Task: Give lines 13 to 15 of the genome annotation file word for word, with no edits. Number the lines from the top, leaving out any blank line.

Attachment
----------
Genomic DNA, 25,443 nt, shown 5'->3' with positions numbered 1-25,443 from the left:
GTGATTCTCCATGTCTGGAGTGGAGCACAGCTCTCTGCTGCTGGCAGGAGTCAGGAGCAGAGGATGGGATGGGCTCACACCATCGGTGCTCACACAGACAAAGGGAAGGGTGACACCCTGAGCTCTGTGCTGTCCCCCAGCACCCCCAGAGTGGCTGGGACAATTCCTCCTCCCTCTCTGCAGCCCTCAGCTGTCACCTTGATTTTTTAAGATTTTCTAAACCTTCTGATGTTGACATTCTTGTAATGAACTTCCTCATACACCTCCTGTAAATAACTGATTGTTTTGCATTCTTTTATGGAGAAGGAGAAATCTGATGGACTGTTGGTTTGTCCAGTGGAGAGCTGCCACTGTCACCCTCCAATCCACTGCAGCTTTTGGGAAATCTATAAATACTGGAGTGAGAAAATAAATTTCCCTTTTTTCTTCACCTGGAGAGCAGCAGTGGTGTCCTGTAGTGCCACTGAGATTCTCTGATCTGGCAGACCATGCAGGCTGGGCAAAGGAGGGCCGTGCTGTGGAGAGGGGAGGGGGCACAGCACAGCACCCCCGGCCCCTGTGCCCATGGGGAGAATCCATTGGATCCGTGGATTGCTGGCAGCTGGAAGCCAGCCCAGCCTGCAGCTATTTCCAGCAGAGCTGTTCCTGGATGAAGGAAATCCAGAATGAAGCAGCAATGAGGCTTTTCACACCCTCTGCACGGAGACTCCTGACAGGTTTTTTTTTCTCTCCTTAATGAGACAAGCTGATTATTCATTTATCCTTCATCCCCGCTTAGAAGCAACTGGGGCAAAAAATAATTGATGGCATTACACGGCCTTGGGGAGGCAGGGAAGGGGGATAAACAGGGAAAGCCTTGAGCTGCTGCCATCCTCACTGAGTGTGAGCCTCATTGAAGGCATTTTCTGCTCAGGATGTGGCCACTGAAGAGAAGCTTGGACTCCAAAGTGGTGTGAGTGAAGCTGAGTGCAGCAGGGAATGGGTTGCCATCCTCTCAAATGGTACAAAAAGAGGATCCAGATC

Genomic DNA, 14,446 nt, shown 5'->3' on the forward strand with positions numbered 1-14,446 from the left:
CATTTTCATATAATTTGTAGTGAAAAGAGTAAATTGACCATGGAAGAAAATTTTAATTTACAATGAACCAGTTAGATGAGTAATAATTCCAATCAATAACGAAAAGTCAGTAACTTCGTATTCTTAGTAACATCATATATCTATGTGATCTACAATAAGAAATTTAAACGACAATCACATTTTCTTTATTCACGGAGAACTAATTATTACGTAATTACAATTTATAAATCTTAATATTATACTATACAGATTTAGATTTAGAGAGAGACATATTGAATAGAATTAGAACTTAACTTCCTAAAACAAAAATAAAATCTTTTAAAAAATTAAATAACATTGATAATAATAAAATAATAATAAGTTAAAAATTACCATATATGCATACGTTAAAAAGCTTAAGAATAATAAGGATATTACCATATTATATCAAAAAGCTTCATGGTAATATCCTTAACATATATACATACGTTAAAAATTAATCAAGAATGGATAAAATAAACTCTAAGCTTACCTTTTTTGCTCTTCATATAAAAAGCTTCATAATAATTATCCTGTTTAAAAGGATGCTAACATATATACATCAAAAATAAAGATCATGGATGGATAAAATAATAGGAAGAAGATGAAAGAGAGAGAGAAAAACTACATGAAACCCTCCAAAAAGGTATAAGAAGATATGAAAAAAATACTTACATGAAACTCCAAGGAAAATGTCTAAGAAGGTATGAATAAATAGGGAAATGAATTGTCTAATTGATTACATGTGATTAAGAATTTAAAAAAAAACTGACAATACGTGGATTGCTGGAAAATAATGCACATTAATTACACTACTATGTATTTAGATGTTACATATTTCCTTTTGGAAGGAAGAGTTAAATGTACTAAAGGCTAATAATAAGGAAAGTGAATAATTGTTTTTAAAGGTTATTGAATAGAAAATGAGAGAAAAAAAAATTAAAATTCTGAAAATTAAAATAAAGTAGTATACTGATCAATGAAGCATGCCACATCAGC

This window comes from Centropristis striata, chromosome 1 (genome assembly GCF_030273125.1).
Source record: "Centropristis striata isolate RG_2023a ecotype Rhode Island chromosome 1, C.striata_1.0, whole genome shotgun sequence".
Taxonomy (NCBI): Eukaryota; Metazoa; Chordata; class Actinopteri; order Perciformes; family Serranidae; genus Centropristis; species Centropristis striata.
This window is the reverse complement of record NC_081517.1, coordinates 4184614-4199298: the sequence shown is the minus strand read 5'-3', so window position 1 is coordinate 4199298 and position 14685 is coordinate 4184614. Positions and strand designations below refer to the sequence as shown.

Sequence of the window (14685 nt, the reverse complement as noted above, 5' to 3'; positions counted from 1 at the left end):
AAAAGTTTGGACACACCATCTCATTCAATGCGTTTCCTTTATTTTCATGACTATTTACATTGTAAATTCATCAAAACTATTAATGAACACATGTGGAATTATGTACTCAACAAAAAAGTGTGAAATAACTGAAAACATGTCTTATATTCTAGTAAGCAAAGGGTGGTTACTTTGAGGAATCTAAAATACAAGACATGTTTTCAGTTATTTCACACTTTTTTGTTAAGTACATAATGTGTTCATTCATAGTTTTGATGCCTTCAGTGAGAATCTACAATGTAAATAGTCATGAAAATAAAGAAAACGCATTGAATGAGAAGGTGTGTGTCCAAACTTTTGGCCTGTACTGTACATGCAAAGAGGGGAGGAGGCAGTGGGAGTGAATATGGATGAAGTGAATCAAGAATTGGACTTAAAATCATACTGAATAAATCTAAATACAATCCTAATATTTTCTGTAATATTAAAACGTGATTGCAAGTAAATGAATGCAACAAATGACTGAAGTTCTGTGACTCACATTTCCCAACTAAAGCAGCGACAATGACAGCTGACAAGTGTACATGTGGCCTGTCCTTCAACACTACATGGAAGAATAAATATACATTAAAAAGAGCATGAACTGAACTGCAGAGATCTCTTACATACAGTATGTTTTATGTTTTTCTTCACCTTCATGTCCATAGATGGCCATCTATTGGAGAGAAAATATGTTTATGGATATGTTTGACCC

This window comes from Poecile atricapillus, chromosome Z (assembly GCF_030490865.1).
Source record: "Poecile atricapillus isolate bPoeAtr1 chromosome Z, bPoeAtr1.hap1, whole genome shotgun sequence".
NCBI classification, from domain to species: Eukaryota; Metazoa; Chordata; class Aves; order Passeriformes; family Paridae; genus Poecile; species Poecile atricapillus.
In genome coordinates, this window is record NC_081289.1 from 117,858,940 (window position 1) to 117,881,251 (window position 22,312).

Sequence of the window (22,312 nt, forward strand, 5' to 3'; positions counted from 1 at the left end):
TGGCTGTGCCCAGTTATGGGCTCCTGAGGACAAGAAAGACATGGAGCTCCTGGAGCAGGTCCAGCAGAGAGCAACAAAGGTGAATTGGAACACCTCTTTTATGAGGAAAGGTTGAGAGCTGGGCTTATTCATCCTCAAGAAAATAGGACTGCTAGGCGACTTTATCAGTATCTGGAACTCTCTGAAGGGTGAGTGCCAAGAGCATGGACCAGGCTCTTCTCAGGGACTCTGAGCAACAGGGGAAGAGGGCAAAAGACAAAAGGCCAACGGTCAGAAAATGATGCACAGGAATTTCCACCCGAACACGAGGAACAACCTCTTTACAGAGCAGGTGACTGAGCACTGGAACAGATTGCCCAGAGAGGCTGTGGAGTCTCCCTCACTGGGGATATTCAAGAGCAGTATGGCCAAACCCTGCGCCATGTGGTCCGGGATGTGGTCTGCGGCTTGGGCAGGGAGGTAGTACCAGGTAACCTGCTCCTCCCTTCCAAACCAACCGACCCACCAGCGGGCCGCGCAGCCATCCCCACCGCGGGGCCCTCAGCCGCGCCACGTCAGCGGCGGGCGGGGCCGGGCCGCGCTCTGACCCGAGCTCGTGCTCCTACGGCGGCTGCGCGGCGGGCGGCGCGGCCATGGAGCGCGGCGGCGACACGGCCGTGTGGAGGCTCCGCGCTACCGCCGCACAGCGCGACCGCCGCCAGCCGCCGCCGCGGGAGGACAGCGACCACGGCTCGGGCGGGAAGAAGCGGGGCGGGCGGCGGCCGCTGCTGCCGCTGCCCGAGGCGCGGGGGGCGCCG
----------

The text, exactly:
NCBI classification, from domain to species: Eukaryota; Metazoa; Chordata; class Aves; order Passeriformes; family Paridae; genus Poecile; species Poecile atricapillus.
In genome coordinates, this window is record NC_081289.1 from 117,858,940 (window position 1) to 117,881,251 (window position 22,312).

Sequence of the window (22,312 nt, forward strand, 5' to 3'; positions counted from 1 at the left end):